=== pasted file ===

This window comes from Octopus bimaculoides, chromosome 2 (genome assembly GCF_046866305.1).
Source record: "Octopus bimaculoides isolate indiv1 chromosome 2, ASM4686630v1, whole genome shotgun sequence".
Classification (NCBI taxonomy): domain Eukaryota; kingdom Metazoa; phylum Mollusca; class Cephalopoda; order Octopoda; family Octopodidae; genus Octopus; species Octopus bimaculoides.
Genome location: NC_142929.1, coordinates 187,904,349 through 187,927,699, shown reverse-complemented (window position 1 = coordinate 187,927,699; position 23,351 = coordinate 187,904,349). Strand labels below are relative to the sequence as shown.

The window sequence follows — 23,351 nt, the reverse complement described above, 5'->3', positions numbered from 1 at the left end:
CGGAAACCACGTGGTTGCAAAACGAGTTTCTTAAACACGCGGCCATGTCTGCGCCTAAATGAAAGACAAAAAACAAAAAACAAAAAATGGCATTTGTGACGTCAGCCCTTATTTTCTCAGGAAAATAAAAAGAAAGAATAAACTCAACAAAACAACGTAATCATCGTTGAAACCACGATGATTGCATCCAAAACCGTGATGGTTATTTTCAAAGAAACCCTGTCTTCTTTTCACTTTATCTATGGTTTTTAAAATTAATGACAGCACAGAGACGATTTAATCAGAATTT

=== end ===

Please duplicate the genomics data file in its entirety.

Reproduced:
This window comes from Octopus bimaculoides, chromosome 2 (genome assembly GCF_046866305.1).
Source record: "Octopus bimaculoides isolate indiv1 chromosome 2, ASM4686630v1, whole genome shotgun sequence".
Classification (NCBI taxonomy): domain Eukaryota; kingdom Metazoa; phylum Mollusca; class Cephalopoda; order Octopoda; family Octopodidae; genus Octopus; species Octopus bimaculoides.
Genome location: NC_142929.1, coordinates 187,904,349 through 187,927,699, shown reverse-complemented (window position 1 = coordinate 187,927,699; position 23,351 = coordinate 187,904,349). Strand labels below are relative to the sequence as shown.

The window sequence follows — 23,351 nt, the reverse complement described above, 5'->3', positions numbered from 1 at the left end:
CGGAAACCACGTGGTTGCAAAACGAGTTTCTTAAACACGCGGCCATGTCTGCGCCTAAATGAAAGACAAAAAACAAAAAACAAAAAATGGCATTTGTGACGTCAGCCCTTATTTTCTCAGGAAAATAAAAAGAAAGAATAAACTCAACAAAACAACGTAATCATCGTTGAAACCACGATGATTGCATCCAAAACCGTGATGGTTATTTTCAAAGAAACCCTGTCTTCTTTTCACTTTATCTATGGTTTTTAAAATTAATGACAGCACAGAGACGATTTAATCAGAATTT